NYC: The best galleries in Lower East Side

NYC art scene 

NYC: The best galleries in Lower East Side

A guide to the most promising art galleries and restaurants of the NYC art scene at Lower East Side. We are soooo ready to go back!

NYC galleries

I am just returning from a 4-week NYC trip – a hot, intense summer feeling still waving inside of me. A yoga teacher training at the famous laughing lotus yoga studio brought me to the energy city, but between 300 downward facing dogs I sneaked my way into NYC’s art scene. Obviously during summer time, NYC galleries regain their breath after Frieze art fair for the upcoming fall openings and so group shows is mostly what you get.

Eva KaczorNew Museum

So I turned the lack of happenings into the chance to explore the galleries of my most beloved part of Manhattan: LES aka Lower East Side. Between buzzing Bowery Street where the high facade of New Museum is rising the Rose of acclaimed German artist Isa Genzken to the always blue NYC sky, beautiful Mott Street, hip Orchard Street and crazy Canal Street, an exquisite selection of galleries did establish themselves during the last years. Since that they are growing in number but also in quality parallel to the popularity of Little Italy and Chinatown within the creative crowd. As Prem Krishnamurthy (head of the design company Project Projects) points out:

In the 80s, the East Village used to be the hub for younger galleries, everyone was here. As rents went up in the 90s, the art world moved to Chelsea; now everyone is moving back downtown to the Lower East Side. There is just a better vibe…

projects projects

Luckily enough, my gallery tour was accompanied by some great art lovers: Myriam Vanneschi (collector & art expert) and the artist Nicole Cohen (founder of Berlin Collective, an artist exchange program between NYC and Berlin).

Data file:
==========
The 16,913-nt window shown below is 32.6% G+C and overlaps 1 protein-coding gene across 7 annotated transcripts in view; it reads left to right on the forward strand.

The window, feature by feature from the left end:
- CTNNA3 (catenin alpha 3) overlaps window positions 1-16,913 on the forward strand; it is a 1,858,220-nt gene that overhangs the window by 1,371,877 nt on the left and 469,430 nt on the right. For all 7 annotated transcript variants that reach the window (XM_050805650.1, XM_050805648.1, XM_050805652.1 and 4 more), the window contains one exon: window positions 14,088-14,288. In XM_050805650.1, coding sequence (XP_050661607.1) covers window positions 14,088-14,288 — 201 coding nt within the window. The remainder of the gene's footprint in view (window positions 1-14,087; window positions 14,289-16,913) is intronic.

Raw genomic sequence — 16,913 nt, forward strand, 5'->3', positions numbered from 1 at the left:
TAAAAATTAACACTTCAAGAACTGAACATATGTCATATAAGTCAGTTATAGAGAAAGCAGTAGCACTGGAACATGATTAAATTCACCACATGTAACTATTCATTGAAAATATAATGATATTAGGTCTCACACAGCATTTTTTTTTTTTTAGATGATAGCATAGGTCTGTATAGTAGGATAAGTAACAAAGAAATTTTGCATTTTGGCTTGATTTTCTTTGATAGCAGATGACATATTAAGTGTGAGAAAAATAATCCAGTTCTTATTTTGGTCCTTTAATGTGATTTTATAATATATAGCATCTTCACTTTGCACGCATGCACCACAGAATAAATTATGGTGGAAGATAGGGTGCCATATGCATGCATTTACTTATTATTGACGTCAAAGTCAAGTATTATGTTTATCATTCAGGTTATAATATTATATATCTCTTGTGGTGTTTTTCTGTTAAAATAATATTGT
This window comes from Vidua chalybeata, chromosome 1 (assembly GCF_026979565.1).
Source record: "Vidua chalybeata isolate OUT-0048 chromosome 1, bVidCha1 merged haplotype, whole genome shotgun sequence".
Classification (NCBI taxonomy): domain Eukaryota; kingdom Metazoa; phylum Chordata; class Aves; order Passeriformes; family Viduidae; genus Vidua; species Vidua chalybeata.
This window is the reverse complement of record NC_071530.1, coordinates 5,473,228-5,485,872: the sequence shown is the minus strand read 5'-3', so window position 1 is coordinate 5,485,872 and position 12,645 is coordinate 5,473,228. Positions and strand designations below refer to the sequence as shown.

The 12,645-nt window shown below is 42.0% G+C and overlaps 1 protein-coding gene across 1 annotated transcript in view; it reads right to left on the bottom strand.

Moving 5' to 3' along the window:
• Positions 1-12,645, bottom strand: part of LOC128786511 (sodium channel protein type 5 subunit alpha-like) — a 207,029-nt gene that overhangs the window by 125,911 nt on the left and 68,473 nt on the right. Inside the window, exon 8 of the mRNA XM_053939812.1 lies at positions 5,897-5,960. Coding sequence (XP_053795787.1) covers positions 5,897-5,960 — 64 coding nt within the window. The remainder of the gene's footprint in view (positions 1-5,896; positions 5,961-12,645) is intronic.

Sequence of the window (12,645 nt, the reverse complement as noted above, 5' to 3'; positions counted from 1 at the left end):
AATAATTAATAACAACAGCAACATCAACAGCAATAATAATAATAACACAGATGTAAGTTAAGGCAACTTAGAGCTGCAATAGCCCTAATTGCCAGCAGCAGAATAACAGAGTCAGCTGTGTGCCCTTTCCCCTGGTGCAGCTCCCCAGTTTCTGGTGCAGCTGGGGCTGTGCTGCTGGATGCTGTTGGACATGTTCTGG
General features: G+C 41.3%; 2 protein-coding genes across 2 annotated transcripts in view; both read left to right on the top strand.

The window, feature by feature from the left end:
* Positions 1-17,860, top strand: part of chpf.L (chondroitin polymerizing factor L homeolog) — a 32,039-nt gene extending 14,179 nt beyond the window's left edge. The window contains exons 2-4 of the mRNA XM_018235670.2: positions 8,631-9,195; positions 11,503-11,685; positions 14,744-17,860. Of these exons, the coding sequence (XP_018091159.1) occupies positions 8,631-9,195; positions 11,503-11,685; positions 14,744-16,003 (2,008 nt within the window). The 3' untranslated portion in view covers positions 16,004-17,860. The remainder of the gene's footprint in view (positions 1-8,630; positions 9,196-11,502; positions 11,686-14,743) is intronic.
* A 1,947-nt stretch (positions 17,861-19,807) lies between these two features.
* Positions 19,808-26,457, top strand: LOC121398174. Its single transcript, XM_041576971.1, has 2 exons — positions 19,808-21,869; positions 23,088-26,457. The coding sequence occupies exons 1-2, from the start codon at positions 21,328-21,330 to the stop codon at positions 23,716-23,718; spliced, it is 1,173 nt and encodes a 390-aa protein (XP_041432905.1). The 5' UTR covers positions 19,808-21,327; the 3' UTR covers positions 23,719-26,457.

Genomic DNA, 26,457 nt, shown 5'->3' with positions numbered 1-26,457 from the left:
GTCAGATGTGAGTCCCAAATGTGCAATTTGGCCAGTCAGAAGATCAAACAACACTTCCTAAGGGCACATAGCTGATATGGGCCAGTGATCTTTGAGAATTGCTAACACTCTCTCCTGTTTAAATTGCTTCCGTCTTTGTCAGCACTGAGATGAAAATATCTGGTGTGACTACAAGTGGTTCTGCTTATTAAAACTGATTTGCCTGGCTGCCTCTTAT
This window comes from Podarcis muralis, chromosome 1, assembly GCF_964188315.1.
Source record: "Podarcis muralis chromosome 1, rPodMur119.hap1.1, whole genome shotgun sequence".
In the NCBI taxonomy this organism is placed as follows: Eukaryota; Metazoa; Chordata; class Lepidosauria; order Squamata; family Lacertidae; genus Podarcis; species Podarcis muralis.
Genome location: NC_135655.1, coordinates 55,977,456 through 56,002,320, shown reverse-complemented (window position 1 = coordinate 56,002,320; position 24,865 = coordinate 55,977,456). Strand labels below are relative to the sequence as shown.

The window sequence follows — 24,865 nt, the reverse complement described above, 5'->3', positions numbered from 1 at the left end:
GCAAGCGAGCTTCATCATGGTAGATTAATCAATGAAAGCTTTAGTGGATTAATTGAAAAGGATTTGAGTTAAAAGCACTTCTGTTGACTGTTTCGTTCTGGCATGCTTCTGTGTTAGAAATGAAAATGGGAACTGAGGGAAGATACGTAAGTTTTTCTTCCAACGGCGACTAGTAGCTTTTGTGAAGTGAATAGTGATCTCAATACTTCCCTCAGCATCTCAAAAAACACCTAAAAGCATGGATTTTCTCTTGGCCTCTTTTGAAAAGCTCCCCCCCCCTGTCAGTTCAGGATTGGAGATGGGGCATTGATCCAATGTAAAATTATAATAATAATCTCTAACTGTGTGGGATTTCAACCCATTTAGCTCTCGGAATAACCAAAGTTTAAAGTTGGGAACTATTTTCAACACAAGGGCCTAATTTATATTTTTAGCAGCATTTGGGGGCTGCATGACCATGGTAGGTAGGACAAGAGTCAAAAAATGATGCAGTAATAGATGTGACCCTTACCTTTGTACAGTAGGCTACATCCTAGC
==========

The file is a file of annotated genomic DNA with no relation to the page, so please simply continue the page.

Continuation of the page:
Dear Lower East Side, you really have an art scene there! Here is what we found in hidden gallery spaces behind Chinese restaurants, art projects in incredible loft buildings and charming project spaces. Enchanted if you want to go on this art tour by yourself!

Most promising LES galleries and art spaces

Tips by Myriam Vanneschi, collector & art expert

NYC urban art

THE HOLE GALLERY

The Hole gallery is one of those galleries you almost miss when running down Bowery. From the outside rater unspectacular you face a whole world when you enter. Run by Kathy Grayson, a former director at the legendary and now-closed Deitch Projects, The Hole not only features experimental exhibitions but is also producing HOLEY BOOKS, zines, parties, fashion shows, products designed by artists and even a pop up restaurant.
The gallery’s name is meant literally:

Filling a hole in the downtown community will be our goal. says Kathy Grayson.

312 Bowery, New York
Tuesday – Saturday, 12 pm – 7 pm
http://theholenyc.com/

Salon 94 NYC

SALON 94 FREEMANS
One of Manhattan’s gem galleries, Salon 94 at Freemans, is kind of hidden in a green backyard on Freemans Street (the second branch of the gallery is located close by at Bowery and another only by appointment space is at 12 East 94th Street).
With every visit you will discover well selected, exciting new art and selected designers such as Rick Owens who cross the boundary between design and art. The gallery’s booth art at this year’s FRIEZE NYC spoke for itself with a well bespoken installation of an old Trabant by Liz Cohen.

If you are done with art shopping, we recommend a drink or delicious meal at Freemans, the ubercool restaurant next door.

1 Freeman Alley , New York
Tuesday 1 pm – 6 pm
Wednesday – Saturday 11 am – 6 pm
http://www.salon94.com/